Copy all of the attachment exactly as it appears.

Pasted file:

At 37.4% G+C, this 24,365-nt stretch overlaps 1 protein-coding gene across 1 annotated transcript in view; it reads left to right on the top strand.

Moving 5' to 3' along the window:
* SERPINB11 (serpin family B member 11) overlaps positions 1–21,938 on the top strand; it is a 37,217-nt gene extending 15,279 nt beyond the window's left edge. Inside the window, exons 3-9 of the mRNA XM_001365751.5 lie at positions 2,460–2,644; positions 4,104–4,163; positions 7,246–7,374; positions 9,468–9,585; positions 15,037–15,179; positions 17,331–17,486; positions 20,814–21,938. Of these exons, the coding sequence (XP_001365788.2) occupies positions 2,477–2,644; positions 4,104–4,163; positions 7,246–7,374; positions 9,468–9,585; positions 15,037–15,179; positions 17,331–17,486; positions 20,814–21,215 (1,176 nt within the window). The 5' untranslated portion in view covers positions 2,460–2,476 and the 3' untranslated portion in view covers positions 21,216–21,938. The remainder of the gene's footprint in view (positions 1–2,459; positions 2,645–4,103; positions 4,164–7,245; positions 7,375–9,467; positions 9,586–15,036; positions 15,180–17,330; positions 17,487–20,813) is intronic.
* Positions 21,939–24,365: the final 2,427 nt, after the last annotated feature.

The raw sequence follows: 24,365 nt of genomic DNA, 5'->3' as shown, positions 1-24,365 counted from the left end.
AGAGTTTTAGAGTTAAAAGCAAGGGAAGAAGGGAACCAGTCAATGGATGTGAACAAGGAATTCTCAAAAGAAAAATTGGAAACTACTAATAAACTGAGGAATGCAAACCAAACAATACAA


At 37.4% G+C, this 24,365-nt stretch overlaps 1 protein-coding gene across 1 annotated transcript in view; it reads left to right on the top strand.

Moving 5' to 3' along the window:
* SERPINB11 (serpin family B member 11) overlaps positions 1–21,938 on the top strand; it is a 37,217-nt gene extending 15,279 nt beyond the window's left edge. Inside the window, exons 3-9 of the mRNA XM_001365751.5 lie at positions 2,460–2,644; positions 4,104–4,163; positions 7,246–7,374; positions 9,468–9,585; positions 15,037–15,179; positions 17,331–17,486; positions 20,814–21,938. Of these exons, the coding sequence (XP_001365788.2) occupies positions 2,477–2,644; positions 4,104–4,163; positions 7,246–7,374; positions 9,468–9,585; positions 15,037–15,179; positions 17,331–17,486; positions 20,814–21,215 (1,176 nt within the window). The 5' untranslated portion in view covers positions 2,460–2,476 and the 3' untranslated portion in view covers positions 21,216–21,938. The remainder of the gene's footprint in view (positions 1–2,459; positions 2,645–4,103; positions 4,164–7,245; positions 7,375–9,467; positions 9,586–15,036; positions 15,180–17,330; positions 17,487–20,813) is intronic.
* Positions 21,939–24,365: the final 2,427 nt, after the last annotated feature.

The raw sequence follows: 24,365 nt of genomic DNA, 5'->3' as shown, positions 1-24,365 counted from the left end.
AGAGTTTTAGAGTTAAAAGCAAGGGAAGAAGGGAACCAGTCAATGGATGTGAACAAGGAATTCTCAAAAGAAAAATTGGAAACTACTAATAAACTGAGGAATGCAAACCAAACAATACAA